Like an interesting song, a music career requires a delicate balance of ideas. Not holding anything back when it comes to what you want to achieve through making music is essential, but not tapering expectations means opening yourself up for major disappointments over and over again. It’s a hard balance to strike, but maintaining a sky’s the limit outlook with an attitude that acknowledges the many harsh realities of being a serious musician in 2019 is something every music-maker needs to try to do.
When it comes to deciding what artists to work with on a PR campaign, there are a lot of factors that go into a publicist’s decision—contrary to popular belief a reputable PR agency will not just take the money of anyone who offers it to us and then blast out a press release and call it a day. True PR takes a lot of very purposeful, diligent work in building our relationships with press, strategizing the best methods and angles for each and every client’s needs and story, and creating a narrative that will entice and capture an audience of press, their readers, the band’s fans, and eventually, labels, festival promoters, and venue owners.
In 2019, there’s no shortage of ways to measure a musical artist’s success. Between public play counts and the growing private listener analytic data that streaming platforms now give to artists, musicians have ways to see how well their music performs in real-time. This unprecedented reality clearly brings artists some sizable benefits. For example, a small, unestablished band doesn’t have to fork over cash for an expensive radio campaign to learn what cities listen to their music the most because streaming platforms give away that information for free.
But there’s some significant drawbacks to consider in today’s data-driven, instantly gratified music culture. There are constant, unavoidable reminders of whether an artist is conventionally successful or if their music isn’t being heard. Drawing a connection to your self worth and whether your music is successful or not is a recipe for the sort of creative-killing frustration that can do serious damage to not only your career, but also your personal well-being.
Releasing an album, EP, or even a single the right way takes loads of planning and effort. First there’s the hard work of writing and recording music, and then there’s the tedious business of making sure your music gets heard through promotion efforts. But how can an artist stay productive during the inevitable downtime between releases? Try as you might, you can’t make music 100% of your waking life, but what you do with your time after a big music release will lay the creative foundation for your next musical endeavor. Here’s four tips for making your time between releases productive:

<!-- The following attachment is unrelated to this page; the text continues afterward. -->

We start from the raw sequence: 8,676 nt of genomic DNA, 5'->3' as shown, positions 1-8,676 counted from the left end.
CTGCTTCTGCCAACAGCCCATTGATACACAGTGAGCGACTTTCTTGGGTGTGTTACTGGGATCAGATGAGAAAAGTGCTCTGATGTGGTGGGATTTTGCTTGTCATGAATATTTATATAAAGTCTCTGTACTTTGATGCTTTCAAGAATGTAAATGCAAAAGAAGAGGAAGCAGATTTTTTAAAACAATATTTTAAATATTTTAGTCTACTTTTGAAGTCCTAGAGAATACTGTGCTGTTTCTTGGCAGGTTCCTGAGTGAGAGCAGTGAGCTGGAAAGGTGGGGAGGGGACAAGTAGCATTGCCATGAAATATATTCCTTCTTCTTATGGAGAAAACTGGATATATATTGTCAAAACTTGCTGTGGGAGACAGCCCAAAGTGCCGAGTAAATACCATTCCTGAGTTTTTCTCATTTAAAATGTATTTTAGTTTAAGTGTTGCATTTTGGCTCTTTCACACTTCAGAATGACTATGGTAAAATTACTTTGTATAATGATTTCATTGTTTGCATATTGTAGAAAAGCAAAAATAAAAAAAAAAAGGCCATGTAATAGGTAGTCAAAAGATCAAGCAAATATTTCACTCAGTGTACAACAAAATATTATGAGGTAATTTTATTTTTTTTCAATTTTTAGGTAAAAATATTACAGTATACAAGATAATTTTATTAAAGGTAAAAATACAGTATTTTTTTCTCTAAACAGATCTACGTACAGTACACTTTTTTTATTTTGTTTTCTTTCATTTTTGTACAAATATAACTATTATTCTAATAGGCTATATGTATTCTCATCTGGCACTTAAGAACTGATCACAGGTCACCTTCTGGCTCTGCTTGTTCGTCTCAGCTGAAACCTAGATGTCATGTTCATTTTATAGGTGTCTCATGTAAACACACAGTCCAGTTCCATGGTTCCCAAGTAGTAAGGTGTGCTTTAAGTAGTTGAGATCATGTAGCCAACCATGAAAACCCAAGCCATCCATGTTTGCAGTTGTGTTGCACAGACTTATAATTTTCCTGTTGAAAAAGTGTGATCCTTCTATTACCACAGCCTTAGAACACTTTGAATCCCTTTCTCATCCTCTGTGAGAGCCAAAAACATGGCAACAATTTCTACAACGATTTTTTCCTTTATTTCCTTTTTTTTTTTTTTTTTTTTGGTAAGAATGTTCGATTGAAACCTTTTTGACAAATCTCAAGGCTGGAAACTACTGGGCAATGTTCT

Being rejected can be a devastating experience. Most of the non-creative world associates rejection with unrequited love expressed as a teenager, or being passed over for a promotion at work. Rejection is painful, so it makes sense why most people avoid it at all costs. Musicians who are serious about creating meaningful work don’t have that luxury.
Creating and performing music leaves musicians vulnerable and tied to risk through things like playing shows in front of hostile crowds or getting nasty reviews. Unfortunately, you risk being rejected for your work each and every time you choose to share it. Learning to cope with rejection is crucial if you want to sustain a meaningful career in music. Here are three reasons why:
Whether you play in a 7-piece band or make music alone, musical relationships are crucial. From having access to opportunities and resources to simply having another person to talk to who knows what it’s like to be a serious musician, we need musical relationships to help us in our careers. But for as important as these relationships are, they often fall apart in spectacular fashion.
When I started making music seriously in my early twenties, I had an idea in my head that once musicians got to a certain level of success, they’d be able to focus purely on their music. Music promotion, finances, booking shows – I thought all the unpleasant grunt work of musical life could one day be handed over to managers, accountants, and record labels if I could just be successful enough. More than a decade later, I’m happier than ever making music and am nowhere near the point of being able to schlep off the non-musical duties of my music career off on someone else. Over the years, my views on what a musician’s role can or should be have changed completely. I now believe that musicians should care about the non-musical aspects of their careers, but not for the reasons you might think.
Things like expensive instruments and recording equipment can definitely improve your music career, but no amount of money can buy talent and an artist’s willingness to work. There are free and inexpensive things musicians have access to every day that they can be doing to change their careers in a huge way. Here are three of them: